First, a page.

The political appeal of SPACs

The UK may soon relax rules on special purpose acquisition companies, partly because the nation’s corporates are seen as vulnerable to foreign takeovers.

The UK is considering relaxing rules on SPACs to attract more listings of high-growth companies.

A report from Jonathan Hill, the former EU Commissioner for financial services, has made recommendations to the British government to make the UK a more attractive venue for floating fast-growth firms. One of the eye-catching proposals centres around SPACs (Special Purpose Acquisition Companies), which are ‘empty vessels’ floated on a stock exchange, which then use the proceeds of their IPO to merge with another firm or firms. SPACs accounted for half of all IPOs in the USA last year, yet there were none in the UK.


Most of the reason for this lies in the UK’s public exchange rules, which require a SPAC’s shares to be suspended upon declaration of a pending deal until the transaction is done. The process is viewed by UK regulators as a reverse takeover, so on both the Main Market and the AIM, the new group will likely need to reapply for a listing. The rules are designed to support stability and transparency rather than bubbly speculation on upcoming deals. However, they also raise an investor’s exposure: in the US, if you don’t like your SPAC’s acquisition target, fine, sell your shares. In the UK, shareholders must “dance with the one that brung them”. The moment that a deal is announced, they’re locked in until it’s done. None of this has stopped London SPACs completely, but they have struggled most recently while US SPACs have thrived. The Hill Review recommends removing those barriers and ensuring shareholders have a right to vote on any proposed acquisition.


Creatures of political risk


The speed and simplicity of a SPAC is what attracts investors, with everything neatly lined up ahead of the deal. SPACs have surged in popularity at times of low interest rates and high economic uncertainty, including as a result of political risk. The recession and low growth of 2010-11 saw a SPAC surge and so has the past couple of years in the USA, with a pandemic and a tectonic realignment of global trade. In the UK, there was some pick up of SPACs after the 2016 Brexit referendum. Such uncertain circumstances drive investors to seek alternatives to the traditional, messy IPO, but they’re also very appealing to politicians here in the UK. There are two major reasons for that.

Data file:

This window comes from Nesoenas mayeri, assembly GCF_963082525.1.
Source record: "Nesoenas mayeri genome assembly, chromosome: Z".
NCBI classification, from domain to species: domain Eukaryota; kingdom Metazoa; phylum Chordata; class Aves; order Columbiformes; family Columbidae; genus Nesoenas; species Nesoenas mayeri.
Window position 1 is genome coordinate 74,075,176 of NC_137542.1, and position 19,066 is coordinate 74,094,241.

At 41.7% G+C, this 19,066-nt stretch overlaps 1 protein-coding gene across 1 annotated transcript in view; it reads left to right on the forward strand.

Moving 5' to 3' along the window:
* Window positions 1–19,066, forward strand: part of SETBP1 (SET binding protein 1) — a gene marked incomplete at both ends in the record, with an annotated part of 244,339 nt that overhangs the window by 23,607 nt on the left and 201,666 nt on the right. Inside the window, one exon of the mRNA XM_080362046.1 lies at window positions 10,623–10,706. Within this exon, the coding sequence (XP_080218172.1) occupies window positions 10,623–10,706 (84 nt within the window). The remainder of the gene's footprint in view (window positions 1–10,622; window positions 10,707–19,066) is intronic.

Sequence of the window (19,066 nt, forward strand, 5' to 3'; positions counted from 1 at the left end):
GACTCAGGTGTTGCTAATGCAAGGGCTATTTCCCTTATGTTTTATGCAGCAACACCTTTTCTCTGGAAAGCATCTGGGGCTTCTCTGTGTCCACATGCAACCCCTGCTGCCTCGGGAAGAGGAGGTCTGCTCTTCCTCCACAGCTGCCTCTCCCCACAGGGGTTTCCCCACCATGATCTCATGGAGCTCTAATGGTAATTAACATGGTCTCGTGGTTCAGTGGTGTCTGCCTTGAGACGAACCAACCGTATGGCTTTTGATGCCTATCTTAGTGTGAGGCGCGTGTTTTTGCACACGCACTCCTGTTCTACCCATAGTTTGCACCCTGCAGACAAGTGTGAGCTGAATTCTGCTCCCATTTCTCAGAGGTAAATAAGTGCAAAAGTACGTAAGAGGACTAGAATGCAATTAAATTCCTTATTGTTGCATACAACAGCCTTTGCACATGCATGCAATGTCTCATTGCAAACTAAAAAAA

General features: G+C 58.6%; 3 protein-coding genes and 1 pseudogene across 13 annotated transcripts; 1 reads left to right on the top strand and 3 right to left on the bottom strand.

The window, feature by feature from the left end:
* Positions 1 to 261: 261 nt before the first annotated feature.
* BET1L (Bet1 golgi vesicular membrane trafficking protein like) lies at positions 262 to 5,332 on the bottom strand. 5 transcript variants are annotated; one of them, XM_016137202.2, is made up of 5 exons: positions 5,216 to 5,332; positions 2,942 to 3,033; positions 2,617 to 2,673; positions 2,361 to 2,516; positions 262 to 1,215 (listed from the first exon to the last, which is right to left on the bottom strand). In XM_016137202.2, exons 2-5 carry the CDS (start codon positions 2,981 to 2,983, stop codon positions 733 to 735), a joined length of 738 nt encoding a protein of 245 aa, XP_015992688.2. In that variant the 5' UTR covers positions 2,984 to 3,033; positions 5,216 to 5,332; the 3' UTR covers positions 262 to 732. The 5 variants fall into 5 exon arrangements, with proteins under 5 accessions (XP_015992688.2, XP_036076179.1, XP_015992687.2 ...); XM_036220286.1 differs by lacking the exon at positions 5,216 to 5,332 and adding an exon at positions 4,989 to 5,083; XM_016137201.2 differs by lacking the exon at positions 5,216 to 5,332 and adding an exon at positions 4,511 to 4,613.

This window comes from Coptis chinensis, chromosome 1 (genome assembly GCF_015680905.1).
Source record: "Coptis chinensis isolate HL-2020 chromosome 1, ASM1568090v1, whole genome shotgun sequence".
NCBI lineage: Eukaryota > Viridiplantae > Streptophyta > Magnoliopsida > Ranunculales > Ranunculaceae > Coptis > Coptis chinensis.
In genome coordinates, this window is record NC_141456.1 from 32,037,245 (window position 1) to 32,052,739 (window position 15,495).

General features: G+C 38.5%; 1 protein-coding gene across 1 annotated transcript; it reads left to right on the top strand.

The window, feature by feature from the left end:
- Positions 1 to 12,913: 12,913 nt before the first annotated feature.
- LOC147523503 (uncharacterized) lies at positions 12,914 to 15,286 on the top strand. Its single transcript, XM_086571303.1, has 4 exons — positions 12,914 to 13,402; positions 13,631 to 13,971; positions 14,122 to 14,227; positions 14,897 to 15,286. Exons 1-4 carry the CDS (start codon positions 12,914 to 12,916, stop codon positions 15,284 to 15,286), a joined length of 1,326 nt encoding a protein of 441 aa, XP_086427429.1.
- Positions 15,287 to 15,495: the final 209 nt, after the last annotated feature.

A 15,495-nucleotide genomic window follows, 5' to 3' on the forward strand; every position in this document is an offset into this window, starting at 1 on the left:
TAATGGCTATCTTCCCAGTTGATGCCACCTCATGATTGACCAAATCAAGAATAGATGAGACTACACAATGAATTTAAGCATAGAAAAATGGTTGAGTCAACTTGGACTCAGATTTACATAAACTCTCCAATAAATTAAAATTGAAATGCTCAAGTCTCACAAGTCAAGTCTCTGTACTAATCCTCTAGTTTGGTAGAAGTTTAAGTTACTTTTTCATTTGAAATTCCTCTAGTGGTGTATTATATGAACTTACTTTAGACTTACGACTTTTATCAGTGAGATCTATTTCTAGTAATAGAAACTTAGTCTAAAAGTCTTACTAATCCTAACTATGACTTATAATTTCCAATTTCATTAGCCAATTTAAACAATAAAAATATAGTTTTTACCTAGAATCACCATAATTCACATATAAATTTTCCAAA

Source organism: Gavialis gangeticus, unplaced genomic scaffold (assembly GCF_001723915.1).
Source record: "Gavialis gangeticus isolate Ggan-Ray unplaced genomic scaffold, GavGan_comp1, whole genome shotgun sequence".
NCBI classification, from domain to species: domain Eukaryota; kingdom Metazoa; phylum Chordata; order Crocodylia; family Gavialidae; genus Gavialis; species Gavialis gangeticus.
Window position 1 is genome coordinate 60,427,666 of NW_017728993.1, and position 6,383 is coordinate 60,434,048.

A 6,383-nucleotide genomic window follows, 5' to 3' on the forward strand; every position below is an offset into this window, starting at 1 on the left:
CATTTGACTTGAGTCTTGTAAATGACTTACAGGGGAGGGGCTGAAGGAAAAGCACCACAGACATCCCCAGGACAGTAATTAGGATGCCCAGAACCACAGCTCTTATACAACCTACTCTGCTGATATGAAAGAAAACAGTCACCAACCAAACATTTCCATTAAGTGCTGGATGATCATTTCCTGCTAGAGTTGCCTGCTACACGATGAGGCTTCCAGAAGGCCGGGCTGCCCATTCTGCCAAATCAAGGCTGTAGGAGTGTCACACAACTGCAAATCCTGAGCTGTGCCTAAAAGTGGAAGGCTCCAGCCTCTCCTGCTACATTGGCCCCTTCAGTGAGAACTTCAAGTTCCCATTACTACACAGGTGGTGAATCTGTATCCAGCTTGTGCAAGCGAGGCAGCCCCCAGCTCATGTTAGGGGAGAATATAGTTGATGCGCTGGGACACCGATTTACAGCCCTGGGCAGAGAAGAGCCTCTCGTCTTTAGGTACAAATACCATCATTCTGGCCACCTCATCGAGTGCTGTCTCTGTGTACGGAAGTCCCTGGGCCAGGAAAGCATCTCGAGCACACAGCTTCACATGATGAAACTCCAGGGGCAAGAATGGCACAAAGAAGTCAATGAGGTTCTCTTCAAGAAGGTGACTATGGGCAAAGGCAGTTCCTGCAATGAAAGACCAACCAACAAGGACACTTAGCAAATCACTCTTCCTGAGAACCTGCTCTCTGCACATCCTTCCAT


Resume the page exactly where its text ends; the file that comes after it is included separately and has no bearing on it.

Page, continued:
The first is the fallout from Brexit. A deal was done, but much is still on the table including financial equivalence. The City’s pre-eminent status is still in play and the British Chancellor Rishi Sunak has prioritised defensive measures against raids from the EU. Amsterdam has already stolen London’s equities crown. That is largely symbolic. Equities are a tiny fraction of London’s activities, dwarfed by derivatives and foreign exchange. London is still the second largest market for international IPOs, the largest for non-tech IPOs and it is a concentrated centre of excellence across multiple functions, whereas the EU’s financial centres are spread across the bloc.